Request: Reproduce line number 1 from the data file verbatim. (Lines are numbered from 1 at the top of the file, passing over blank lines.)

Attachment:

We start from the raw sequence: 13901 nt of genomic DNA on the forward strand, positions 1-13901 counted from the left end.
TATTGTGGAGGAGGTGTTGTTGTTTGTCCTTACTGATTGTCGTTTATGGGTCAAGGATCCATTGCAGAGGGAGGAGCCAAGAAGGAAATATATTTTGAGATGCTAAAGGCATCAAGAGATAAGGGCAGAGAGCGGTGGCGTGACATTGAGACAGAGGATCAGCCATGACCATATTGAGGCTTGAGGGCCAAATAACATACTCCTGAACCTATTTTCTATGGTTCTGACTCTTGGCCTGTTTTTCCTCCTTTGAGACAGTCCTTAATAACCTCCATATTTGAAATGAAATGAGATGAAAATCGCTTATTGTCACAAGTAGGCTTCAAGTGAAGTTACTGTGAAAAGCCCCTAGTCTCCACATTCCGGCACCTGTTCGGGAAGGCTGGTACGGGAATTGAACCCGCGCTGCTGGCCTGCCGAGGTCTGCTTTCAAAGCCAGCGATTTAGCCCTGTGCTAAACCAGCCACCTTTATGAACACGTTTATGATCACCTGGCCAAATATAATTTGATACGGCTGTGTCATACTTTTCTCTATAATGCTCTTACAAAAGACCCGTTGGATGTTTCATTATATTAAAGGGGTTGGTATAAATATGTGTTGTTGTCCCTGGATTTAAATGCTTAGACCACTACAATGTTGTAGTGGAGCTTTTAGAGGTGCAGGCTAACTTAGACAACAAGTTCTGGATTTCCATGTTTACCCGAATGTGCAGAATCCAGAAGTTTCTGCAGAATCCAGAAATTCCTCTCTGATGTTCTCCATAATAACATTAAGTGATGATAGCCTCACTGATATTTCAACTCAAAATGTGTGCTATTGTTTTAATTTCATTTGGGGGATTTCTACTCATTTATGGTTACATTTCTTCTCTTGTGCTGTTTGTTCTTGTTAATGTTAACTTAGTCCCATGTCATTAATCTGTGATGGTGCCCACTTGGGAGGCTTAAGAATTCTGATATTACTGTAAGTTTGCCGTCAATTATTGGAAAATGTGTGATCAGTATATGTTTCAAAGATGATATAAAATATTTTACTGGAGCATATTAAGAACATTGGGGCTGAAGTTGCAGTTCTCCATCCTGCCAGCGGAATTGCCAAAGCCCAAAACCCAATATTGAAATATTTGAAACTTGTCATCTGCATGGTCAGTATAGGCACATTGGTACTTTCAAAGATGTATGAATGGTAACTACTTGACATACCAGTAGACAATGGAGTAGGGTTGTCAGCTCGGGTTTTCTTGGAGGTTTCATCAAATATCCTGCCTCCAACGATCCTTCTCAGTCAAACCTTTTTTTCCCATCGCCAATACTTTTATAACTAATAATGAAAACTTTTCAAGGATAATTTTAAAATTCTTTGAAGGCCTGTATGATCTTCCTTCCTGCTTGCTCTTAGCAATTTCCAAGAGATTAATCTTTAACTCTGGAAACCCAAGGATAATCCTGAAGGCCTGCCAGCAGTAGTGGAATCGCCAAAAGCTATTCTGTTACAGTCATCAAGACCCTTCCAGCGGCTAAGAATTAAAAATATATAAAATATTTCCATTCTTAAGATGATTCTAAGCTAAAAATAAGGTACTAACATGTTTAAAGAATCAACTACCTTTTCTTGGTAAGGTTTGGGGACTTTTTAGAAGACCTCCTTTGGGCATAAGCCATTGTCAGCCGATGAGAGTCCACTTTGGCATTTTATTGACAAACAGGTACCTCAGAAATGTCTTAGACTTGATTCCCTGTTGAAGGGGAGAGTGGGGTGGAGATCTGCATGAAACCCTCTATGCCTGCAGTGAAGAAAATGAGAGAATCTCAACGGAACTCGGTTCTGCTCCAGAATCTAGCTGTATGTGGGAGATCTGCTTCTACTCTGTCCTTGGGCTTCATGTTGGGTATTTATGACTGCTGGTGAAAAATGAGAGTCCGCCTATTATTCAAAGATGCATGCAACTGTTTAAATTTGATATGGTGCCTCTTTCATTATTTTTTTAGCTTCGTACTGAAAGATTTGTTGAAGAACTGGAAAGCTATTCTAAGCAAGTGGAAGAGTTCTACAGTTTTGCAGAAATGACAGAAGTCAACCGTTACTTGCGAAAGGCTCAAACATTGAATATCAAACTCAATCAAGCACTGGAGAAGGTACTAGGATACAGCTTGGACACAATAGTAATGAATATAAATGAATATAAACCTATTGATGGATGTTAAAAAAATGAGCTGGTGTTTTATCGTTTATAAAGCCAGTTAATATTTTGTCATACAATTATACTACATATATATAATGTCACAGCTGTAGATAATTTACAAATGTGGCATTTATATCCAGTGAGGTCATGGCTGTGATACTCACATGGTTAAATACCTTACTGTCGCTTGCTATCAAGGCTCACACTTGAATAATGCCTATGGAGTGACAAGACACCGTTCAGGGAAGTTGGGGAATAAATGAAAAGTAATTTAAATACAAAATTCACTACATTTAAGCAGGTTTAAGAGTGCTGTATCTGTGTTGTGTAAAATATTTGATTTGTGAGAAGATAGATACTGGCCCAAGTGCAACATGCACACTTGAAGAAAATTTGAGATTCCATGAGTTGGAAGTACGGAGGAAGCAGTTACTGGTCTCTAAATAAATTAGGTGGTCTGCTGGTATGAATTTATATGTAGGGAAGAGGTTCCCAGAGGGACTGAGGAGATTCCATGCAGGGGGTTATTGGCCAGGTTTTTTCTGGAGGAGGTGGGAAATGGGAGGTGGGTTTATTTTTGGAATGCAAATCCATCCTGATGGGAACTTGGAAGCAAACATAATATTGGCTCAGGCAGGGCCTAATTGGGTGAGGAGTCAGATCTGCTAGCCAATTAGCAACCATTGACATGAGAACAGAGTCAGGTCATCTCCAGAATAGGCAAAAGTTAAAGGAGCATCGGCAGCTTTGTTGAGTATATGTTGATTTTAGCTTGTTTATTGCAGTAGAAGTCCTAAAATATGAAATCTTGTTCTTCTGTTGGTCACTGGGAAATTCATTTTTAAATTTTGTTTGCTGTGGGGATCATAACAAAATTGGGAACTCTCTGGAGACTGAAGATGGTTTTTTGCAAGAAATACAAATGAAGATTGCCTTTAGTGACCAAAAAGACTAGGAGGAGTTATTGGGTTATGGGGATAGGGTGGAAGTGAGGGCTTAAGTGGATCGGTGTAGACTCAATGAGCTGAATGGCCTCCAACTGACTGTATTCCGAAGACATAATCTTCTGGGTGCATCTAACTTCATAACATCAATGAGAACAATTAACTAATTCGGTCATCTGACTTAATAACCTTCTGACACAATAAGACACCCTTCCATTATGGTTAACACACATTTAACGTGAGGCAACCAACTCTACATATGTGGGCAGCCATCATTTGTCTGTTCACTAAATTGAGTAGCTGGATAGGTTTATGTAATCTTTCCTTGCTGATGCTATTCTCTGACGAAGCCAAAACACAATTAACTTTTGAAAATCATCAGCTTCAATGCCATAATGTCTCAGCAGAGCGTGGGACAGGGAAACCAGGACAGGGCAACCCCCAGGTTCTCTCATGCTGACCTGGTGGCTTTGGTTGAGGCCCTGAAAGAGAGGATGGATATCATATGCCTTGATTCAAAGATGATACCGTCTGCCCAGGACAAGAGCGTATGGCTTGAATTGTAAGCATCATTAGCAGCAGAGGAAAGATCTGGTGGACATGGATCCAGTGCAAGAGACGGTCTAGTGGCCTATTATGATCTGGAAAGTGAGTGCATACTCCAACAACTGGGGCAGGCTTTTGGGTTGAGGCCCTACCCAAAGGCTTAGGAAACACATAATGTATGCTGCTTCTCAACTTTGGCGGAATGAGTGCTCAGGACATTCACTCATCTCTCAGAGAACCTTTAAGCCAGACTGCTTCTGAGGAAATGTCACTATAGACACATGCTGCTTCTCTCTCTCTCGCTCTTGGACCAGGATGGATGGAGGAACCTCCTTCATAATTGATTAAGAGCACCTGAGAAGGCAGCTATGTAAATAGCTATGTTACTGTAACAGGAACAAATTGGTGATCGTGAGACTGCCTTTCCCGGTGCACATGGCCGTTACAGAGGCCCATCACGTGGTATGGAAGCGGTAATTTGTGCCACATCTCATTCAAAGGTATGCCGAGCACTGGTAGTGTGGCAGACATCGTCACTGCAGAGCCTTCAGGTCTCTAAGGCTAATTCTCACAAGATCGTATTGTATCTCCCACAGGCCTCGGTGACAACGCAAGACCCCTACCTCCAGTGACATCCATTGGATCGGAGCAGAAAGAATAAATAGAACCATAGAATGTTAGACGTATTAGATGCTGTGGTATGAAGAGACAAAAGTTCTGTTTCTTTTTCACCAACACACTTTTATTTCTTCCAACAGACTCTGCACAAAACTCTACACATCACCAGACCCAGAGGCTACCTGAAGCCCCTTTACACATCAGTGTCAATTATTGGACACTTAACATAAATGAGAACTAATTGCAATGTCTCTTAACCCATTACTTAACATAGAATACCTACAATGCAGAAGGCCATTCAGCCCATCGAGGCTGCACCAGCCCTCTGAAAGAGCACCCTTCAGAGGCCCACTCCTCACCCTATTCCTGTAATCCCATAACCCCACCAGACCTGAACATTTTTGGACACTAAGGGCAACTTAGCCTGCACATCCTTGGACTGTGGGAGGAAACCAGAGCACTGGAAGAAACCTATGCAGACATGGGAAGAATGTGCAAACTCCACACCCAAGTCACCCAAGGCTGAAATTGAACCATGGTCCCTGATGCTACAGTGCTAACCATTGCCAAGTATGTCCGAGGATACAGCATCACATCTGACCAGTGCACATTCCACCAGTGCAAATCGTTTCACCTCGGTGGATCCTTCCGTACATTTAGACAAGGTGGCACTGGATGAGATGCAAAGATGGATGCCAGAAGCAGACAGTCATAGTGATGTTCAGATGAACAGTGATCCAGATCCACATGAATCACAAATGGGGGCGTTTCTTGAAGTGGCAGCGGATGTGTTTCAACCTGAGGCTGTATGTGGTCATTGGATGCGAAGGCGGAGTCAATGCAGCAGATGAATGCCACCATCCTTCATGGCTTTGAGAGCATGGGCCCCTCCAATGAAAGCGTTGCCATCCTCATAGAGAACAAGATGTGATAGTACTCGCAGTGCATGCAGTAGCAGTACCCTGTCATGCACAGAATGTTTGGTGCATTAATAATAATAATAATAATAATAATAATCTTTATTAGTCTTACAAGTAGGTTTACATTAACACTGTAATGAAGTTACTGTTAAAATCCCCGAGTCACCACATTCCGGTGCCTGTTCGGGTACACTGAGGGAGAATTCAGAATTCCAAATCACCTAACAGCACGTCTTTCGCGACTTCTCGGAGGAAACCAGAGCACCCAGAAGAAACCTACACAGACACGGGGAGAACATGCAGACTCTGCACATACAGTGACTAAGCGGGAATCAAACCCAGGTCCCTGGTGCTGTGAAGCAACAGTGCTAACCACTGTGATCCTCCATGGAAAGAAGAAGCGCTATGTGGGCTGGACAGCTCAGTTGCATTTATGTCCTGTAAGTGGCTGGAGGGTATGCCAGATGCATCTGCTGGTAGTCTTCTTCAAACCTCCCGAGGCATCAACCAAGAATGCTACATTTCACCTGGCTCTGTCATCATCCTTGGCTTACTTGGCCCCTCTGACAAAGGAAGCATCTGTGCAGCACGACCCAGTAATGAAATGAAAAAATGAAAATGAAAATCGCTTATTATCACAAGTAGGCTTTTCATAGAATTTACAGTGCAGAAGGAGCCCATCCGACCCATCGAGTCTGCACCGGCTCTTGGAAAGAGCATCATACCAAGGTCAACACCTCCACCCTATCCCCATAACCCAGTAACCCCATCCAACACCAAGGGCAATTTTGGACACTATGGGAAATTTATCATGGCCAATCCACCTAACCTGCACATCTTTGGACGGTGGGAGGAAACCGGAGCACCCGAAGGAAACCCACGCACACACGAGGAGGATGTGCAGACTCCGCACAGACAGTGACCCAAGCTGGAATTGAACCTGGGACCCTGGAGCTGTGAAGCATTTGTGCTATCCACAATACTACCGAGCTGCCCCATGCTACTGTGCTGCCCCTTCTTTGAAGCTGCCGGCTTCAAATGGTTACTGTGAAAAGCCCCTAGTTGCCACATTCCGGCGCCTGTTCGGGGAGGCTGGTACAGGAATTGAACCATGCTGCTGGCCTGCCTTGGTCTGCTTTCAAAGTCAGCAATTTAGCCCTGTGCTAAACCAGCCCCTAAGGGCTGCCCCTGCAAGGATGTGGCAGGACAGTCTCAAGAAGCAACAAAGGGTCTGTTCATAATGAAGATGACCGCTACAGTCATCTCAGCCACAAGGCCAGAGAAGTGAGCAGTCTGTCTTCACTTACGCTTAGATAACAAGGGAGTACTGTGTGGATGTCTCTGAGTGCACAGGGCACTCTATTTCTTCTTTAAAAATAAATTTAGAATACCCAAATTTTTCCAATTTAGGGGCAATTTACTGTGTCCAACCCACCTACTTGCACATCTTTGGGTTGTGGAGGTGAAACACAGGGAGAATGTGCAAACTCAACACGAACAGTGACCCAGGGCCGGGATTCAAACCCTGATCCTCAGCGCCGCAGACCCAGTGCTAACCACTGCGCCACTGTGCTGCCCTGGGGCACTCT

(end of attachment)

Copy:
We start from the raw sequence: 13901 nt of genomic DNA on the forward strand, positions 1-13901 counted from the left end.